Additionally, you’ll probably need to wrap the call to the ZEND_GET_MODULE() macro in vehicles.cc in a similar linkage specification. With that in mind, your vehicles.cc file should look like the following:

Side Note: There is a set of macros provided with the PHP / Zend API called BEGIN_EXTERN_C / END_EXTERN_C but I don’t use them. They’re defined in Zend/zend.h which is included from php.h, so they’re not available when you need them in php_vehicles.h. In my opinion, the inconsistency of using macros in some places and not in others just isn’t worth the debatable aesthetic benefit you might obtain from using them.

At this point you can do a quick sanity check and make sure that your extension is compiling properly. Possible Gotchya: Even though we haven’t done anything with it yet, make sure that car.cc exists since we referred to it in config.m4 earlier. If the file does not exist, you will run into problems with this step.

I trimmed the output, but you get the idea. You should see the extension listed when you run php -m. Also replace sudo with whatever is appropriate for your system / setup. Maybe you’re doing this as a user who has permission to write to the php extension_dir or maybe you use “su -c” or something similar.

The C++ Class

Now that you have the basic skeleton of your extension and the PHP build system knows to use a C++ compiler to compile it, you can work on the class that you’re going to expose to PHP. Notice how I’ve kept the C++ class definition and implementation separate from any extension specific code? This isn’t strictly necessary, but it decreases coupling and is generally a good idea (if you want to reuse your C++ class, you can do so without pulling over any PHP extension cruft).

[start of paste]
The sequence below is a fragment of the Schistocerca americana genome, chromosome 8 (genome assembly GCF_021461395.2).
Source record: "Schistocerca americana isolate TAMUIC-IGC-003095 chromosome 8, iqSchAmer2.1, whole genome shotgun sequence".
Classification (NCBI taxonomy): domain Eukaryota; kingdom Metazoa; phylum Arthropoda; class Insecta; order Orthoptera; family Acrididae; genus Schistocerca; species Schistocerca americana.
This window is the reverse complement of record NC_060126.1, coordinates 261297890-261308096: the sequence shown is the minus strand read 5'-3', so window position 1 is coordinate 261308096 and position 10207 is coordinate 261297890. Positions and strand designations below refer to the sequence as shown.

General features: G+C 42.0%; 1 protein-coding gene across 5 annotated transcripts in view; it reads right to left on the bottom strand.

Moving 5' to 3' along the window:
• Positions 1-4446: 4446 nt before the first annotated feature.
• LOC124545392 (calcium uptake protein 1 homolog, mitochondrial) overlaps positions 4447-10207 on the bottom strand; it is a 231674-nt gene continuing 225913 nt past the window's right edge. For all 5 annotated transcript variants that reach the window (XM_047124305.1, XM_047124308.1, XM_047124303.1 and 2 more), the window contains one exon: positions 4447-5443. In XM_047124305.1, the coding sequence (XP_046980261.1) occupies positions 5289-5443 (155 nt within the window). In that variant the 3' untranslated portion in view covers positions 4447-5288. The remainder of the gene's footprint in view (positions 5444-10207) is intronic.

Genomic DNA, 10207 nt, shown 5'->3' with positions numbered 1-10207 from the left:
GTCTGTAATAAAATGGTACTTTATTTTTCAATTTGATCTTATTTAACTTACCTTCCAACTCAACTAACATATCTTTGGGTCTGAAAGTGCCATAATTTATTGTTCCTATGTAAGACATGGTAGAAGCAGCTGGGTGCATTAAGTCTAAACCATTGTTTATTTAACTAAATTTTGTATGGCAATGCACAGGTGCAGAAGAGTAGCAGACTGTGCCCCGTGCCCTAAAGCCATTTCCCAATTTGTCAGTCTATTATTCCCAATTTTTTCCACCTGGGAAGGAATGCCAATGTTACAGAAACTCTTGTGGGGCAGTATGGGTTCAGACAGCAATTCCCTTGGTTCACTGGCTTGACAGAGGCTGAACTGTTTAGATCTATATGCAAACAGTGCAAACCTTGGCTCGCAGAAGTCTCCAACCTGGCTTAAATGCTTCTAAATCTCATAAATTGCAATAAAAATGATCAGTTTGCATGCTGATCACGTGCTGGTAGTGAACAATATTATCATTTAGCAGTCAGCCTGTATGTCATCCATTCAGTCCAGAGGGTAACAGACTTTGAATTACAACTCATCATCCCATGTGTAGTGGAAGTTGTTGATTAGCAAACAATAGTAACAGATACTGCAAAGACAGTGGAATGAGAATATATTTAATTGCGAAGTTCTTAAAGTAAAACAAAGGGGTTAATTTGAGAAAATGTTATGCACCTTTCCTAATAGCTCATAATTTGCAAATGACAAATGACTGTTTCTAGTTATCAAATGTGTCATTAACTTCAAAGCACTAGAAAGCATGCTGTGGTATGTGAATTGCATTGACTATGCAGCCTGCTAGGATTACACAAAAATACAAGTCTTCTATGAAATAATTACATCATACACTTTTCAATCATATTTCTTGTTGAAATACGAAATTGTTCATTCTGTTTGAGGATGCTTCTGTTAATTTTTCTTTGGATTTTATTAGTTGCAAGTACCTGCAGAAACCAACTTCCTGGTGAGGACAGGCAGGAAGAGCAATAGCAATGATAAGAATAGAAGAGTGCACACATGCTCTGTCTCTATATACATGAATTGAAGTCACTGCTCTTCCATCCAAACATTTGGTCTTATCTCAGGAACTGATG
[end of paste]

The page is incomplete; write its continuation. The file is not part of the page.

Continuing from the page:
In order to expose this class to PHP userspace scripts, you’ll first need to define a PHP class called Car with a function_entry table that contains a method for each of the C++ class methods you wish to expose. I should point out that the PHP class does not need to have the same name as the C++ class, and it is completely feasible to include methods in your PHP class that do not exist in your C++ class and vice versa. Again, I’m striving for simplicity here so I’ve kept the class names the same and I’ve maintained a 1-to-1 mapping of C++ and PHP methods. Update vehicles.cc to contain the following:

If this is looking a little foreign to you, I recommend reading Chapters 10 and 11 of “Extending PHP”.

Connecting the Dots